From 1st September 2012, squatting in a residential property became a criminal offence (Section 144 of the Legal Aid, Sentencing and Punishment of Offenders Act 2012 (‘LASPO’)). It should be noted that this new law only applies to residential property. Squatting in a commercial or non-residential property will remain a civil offence alone.
The Criminal Law Act 1977 afforded protection to squatters. The consequence was that a property owner or someone with an immediate right to possession of a property which had been taken over by a squatter, was forced to issue legal proceedings and bring a civil claim for an Interim Possession Order (‘IPO’). In order to obtain an IPO, the claimant would have to prove that the squatters had trespassed and were living in the property unlawfully. This necessitated written evidence and a relatively complex and costly legal procedure which was also time sensitive. The property owner could easily find that their property was occupied by the squatters for weeks, if not months, before the legal process allowed eviction.
The new law states that a person commits a criminal offence if they are in a residential building as a trespasser having entered as a trespasser, they know or ought to have known that they are a trespasser and they are living in the building or intend to live there for any period. Anyone found guilty of this offence is liable to imprisonment for a maximum period of 6 months, a maximum fine of £5,000, or both. Section 144 LASPO Act 2012 will be enforceable against those who entered a residential building unlawfully before or after 1st September 2012.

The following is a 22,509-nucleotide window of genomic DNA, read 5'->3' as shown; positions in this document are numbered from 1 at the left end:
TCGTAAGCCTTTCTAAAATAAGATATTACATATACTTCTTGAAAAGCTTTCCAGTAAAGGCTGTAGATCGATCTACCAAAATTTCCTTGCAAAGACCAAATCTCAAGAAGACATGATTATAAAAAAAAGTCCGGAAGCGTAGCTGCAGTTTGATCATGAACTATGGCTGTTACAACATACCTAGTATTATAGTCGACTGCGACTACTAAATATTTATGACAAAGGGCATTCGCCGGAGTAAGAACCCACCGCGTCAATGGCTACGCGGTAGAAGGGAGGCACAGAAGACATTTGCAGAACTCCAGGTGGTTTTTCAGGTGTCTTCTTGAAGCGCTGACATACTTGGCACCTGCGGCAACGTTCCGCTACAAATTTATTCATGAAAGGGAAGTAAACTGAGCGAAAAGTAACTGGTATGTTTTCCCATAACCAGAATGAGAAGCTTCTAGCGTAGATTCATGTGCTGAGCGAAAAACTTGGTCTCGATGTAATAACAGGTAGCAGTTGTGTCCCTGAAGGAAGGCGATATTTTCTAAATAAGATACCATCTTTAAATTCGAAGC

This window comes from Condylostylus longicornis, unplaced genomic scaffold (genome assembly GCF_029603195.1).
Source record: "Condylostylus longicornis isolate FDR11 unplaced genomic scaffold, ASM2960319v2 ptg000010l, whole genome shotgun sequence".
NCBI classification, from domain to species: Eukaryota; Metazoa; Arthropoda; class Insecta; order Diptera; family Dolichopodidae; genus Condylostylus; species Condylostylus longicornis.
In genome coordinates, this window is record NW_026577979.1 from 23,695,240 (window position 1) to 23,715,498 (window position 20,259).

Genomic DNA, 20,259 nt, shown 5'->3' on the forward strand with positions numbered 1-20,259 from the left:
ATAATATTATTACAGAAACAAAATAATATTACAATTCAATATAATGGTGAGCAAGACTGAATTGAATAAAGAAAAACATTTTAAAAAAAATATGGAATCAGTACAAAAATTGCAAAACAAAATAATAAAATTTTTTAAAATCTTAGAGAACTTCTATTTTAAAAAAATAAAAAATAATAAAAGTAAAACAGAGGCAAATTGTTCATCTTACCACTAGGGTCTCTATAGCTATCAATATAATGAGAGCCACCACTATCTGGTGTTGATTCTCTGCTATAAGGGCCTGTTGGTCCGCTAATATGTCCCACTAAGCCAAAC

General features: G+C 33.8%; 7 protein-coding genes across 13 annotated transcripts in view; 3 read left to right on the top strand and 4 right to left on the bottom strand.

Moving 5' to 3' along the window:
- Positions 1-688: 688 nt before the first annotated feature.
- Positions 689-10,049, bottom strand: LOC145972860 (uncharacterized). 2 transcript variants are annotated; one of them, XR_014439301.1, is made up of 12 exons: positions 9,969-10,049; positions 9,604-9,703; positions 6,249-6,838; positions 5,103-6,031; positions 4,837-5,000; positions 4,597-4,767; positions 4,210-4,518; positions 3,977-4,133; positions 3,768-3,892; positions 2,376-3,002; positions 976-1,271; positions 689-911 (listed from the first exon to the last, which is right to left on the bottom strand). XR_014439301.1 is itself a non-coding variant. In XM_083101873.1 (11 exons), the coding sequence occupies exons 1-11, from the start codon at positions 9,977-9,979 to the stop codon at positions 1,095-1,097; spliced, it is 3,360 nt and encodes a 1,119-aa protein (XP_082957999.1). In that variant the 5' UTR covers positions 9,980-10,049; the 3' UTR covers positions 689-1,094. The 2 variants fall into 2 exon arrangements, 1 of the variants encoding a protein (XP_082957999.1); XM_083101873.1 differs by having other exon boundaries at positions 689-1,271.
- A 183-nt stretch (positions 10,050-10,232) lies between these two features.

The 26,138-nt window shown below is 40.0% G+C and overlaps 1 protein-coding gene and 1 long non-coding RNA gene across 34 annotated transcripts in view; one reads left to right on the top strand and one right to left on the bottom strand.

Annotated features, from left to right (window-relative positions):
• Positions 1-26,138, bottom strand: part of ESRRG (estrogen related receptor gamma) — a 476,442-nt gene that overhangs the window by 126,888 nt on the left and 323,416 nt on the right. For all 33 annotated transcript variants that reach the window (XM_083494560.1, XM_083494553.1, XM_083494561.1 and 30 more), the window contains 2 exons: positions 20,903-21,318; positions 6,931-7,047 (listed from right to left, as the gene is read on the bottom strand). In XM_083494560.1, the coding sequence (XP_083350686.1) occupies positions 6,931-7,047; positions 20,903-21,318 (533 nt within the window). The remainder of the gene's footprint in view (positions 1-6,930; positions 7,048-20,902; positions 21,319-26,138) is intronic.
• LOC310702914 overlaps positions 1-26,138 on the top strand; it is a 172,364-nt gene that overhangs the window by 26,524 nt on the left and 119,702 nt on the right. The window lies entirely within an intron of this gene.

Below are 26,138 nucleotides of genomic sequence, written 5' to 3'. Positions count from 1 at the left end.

A potential problem has been identified in the drafting of the legislation. Unfortunately and unlike the Criminal Law Act 1977, Section 144 LASPO Act 2012 has not been drafted to cover gardens. It may therefore be possible for squatters to leave the house but remain in the garden. The owner would then have to resort to the civil law to evict them from the garden.
The change in the law is good news for all owners and mortgagees of residential property. Section 144 LASPO Act 2012 will speed up the process of removing squatters from those properties which have been entered unlawfully. It will also reduce the legal costs associated with squatters. Property owners/mortgagees will have to contact the local Police, who are then able to raid a building on suspicion of it being occupied by squatters, remove them and make an arrest. The property owner/mortgagee may experience a delay in the removal of squatters, as the Police may seek to work with the local authority as it has a duty to help the homeless find accommodation.
For further information please contact Georgina Squire or the Partner with whom you usually deal.